It begins at the 7,134 yard, par 72 Real Club de Golf Seville this morning.
Whereas all of Ireland’s top players desperately wanted to represent their country, the Americans had to go out into the highways and byways to field a side and even tually came up with Scott Verplank and Bob Tway, ranked 22nd and 57th respectively in the world.
Ireland are represented by Pádraig Harrington and Paul McGinley, who have carried the flag since making their debut together with a memorable triumph at Kiawah Island in 1997.
Even then, McGinley would have been displaced by Darren Clarke, who was keen to resume his place for the first time since 1996, but was unable to get out of a tournament in Asia. As luck would have it, Clarke won the event in question, the Visa Japanese Masters, last week.
“You wish that everybody would turn up and put this next to a major,” said Harrington.
“Obviously the World Cup is not that high in people’s minds. The timing is hard and officially the year has ended in America. It’s slightly different coming from a small country. It’s very important for Irish people to represent their country. It’s part of our heritage, especially as this is one sport at which we’re quite successful.
“Any sport in Ireland, once you represent your country, is a big deal. We’re brought up that way in Ireland. There’s no chance I would miss the World Cup. A chance to represent my country? It’s like having golf in the Olympics. It would be an incredibly big deal to have golf in the Olympics and to represent Ireland.”
When Harrington’s patriotic views were conveyed to Scott Verplank, the American looked decidedly embarrassed.
He said: “Yeah, I agree with the Irish. I’m happy to be here. I like playing for the United States. I was a little shocked that the guys ahead of me didn’t take the opportunity.”
Verplank’s partner Bob Tway confirmed: “I would be way down the list but when Scott asked, I couldn’t wait. I can’t speak for the others. If I was way up there and playing well, I’d love to play. So I don’t know, you’d have to ask them why they’re not here.”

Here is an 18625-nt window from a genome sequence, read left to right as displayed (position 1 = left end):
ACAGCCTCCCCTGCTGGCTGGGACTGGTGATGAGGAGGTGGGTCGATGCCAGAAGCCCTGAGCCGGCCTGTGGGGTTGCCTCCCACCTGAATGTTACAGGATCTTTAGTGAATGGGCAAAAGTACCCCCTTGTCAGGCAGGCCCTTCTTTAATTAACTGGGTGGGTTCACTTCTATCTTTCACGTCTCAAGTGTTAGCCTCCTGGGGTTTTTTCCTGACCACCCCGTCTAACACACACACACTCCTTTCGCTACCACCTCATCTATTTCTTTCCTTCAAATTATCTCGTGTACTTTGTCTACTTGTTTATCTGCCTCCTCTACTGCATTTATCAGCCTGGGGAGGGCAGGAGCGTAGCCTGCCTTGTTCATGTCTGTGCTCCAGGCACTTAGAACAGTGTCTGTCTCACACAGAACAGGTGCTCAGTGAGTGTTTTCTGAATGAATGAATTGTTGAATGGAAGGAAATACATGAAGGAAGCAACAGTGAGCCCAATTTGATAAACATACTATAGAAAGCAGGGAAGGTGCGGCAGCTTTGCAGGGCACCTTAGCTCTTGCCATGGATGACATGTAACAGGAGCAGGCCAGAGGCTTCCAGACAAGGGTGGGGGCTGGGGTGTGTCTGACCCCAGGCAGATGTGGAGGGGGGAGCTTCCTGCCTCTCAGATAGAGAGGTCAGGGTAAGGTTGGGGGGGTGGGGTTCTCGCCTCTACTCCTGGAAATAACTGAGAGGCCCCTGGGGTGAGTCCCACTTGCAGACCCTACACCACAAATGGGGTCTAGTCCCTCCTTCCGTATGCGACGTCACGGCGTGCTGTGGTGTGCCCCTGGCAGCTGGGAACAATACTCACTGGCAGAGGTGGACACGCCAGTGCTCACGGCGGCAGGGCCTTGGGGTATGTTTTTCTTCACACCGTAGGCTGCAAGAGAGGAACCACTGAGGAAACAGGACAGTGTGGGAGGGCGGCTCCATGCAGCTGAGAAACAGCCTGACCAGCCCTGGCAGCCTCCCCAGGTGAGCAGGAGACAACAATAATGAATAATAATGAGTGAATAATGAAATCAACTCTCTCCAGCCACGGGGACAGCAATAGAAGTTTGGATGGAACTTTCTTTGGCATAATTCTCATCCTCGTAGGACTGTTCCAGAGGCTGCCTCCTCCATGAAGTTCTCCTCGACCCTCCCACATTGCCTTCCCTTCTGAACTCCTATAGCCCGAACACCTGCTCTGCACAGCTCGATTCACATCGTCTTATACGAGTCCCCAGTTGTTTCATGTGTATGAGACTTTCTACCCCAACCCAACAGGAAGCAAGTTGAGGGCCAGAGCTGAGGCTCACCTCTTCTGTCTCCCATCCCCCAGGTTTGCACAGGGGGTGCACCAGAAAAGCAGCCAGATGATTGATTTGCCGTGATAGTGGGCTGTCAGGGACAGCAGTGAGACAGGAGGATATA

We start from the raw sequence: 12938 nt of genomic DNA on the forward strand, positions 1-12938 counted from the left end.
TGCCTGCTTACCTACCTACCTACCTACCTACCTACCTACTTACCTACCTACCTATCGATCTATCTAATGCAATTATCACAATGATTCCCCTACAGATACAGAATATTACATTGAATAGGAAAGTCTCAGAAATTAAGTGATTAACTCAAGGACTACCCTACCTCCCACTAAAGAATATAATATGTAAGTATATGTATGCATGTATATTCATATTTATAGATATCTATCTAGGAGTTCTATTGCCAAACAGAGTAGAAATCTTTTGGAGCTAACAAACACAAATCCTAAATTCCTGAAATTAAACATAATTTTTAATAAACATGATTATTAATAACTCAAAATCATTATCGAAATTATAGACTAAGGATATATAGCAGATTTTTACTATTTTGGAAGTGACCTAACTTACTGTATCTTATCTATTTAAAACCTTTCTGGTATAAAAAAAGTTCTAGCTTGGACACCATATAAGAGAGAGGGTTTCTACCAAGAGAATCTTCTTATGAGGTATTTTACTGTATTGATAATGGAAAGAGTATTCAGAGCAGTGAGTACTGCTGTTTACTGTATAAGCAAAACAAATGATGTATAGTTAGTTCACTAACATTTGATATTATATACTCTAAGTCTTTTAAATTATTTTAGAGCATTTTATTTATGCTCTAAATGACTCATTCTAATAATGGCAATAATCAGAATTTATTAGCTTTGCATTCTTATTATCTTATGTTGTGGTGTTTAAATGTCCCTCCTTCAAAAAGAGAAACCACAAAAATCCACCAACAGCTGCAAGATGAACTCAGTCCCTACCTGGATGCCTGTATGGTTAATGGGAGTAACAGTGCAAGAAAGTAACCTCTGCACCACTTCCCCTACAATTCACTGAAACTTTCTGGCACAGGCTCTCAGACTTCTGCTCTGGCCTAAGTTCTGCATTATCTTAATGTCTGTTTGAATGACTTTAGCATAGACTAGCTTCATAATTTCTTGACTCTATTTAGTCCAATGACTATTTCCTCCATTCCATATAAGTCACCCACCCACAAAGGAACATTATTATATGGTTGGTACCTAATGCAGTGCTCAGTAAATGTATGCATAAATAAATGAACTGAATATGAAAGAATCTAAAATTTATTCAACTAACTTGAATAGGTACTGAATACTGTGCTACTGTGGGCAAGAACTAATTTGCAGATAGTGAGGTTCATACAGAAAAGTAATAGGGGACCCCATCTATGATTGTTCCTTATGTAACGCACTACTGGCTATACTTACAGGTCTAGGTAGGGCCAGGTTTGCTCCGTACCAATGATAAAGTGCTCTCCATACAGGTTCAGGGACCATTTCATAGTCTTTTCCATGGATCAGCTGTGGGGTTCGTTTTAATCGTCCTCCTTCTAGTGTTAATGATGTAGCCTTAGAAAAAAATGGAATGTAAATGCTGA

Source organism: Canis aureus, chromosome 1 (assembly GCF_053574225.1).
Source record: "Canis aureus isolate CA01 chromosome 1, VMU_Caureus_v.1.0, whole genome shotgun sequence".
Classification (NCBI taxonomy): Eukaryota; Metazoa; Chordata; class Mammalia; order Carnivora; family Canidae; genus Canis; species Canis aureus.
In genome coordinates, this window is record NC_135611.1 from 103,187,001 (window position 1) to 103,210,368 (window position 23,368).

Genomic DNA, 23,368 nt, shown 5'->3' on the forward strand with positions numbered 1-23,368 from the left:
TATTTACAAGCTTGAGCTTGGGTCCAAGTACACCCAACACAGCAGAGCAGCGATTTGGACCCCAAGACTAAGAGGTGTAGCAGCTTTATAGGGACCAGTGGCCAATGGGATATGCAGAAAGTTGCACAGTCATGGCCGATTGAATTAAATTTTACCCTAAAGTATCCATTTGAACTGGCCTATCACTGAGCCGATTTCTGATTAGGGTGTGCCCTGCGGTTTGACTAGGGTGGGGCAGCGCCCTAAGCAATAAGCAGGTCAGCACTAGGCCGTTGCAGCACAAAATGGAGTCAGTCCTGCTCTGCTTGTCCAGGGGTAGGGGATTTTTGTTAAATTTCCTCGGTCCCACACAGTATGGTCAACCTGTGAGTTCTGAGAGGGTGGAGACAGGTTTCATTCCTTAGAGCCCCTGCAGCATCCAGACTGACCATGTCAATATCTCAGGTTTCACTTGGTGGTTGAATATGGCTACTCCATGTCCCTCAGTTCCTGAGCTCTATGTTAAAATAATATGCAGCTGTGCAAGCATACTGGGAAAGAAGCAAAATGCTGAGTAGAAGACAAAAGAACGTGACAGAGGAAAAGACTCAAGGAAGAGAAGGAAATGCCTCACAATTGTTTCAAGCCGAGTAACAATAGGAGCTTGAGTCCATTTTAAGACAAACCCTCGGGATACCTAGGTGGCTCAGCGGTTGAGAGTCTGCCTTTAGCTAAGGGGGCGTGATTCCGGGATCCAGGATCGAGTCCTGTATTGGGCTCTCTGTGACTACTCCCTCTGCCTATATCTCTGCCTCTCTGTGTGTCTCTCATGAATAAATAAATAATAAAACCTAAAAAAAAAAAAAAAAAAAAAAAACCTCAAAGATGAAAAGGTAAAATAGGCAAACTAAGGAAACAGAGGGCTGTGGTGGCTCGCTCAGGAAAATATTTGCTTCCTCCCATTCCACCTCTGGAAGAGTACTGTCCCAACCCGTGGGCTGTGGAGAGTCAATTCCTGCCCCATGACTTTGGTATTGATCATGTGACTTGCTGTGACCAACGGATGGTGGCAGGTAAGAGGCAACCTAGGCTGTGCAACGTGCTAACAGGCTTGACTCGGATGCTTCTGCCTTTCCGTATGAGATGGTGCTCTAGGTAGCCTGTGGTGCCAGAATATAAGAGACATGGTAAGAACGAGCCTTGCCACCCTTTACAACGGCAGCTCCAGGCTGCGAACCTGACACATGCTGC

It’s not just because the US has sent a second rate side that the field is regrettably short of what it should be for a tournament of such great tradition and prestige.
A prize fund of $4 million seems to be far short of what the stars demand.
For the second successive year, South Africa are represented, not by Ernie Els and Retief Goosen, but by Rory Sabbatini and Trevor Immelman. They duly came out on top at Kiawah Island.
The South African pair will again be among the warm fancies this week when 24 countries are represented.
Those most likely to challenge Sabbatini and Immelman are Ireland, England, for whom Ryder Cup teammates Paul Casey and Luke Donald should make a powerful pairing; Miguel-Angel Jimenez and Sergio Garcia for the host nation; Joakim Haeggman and Fredrik Jacobsen for Sweden; Thomas Levet and Raphael Jacquelin for France; Eduardo Romero and Angel Cabrera for Argentina and Stephen Leaney and Nick O’Hern for Australia.
Ireland are seeking their third victory in the event after Harry Bradshaw and Christy O’Connor Senior triumphed in Mexico City in 1958 and, of course, Harrington and McGinley seven years ago.
The World Cup is decided by fourballs and foursomes on alternate days, a format that suits the Irishmen given how well they get on.
Friendly and all as they are, Harrington and McGinley will not be reading the lines of putts for each other this week.
“That is one thing that will not happen,” said Harrington, “we have a terrible track record at reading putts.”
McGinley interjected: “I say black, he says white.”
All spoken in jest, of course, for these two golfers from the same part of south county Dublin are genuinely close. Will there be a few pep talks between them?
“Paul gave a strong talk going down the 3rd in the Ryder Cup match against Woods and Love and it worked very well there,” said Harrington.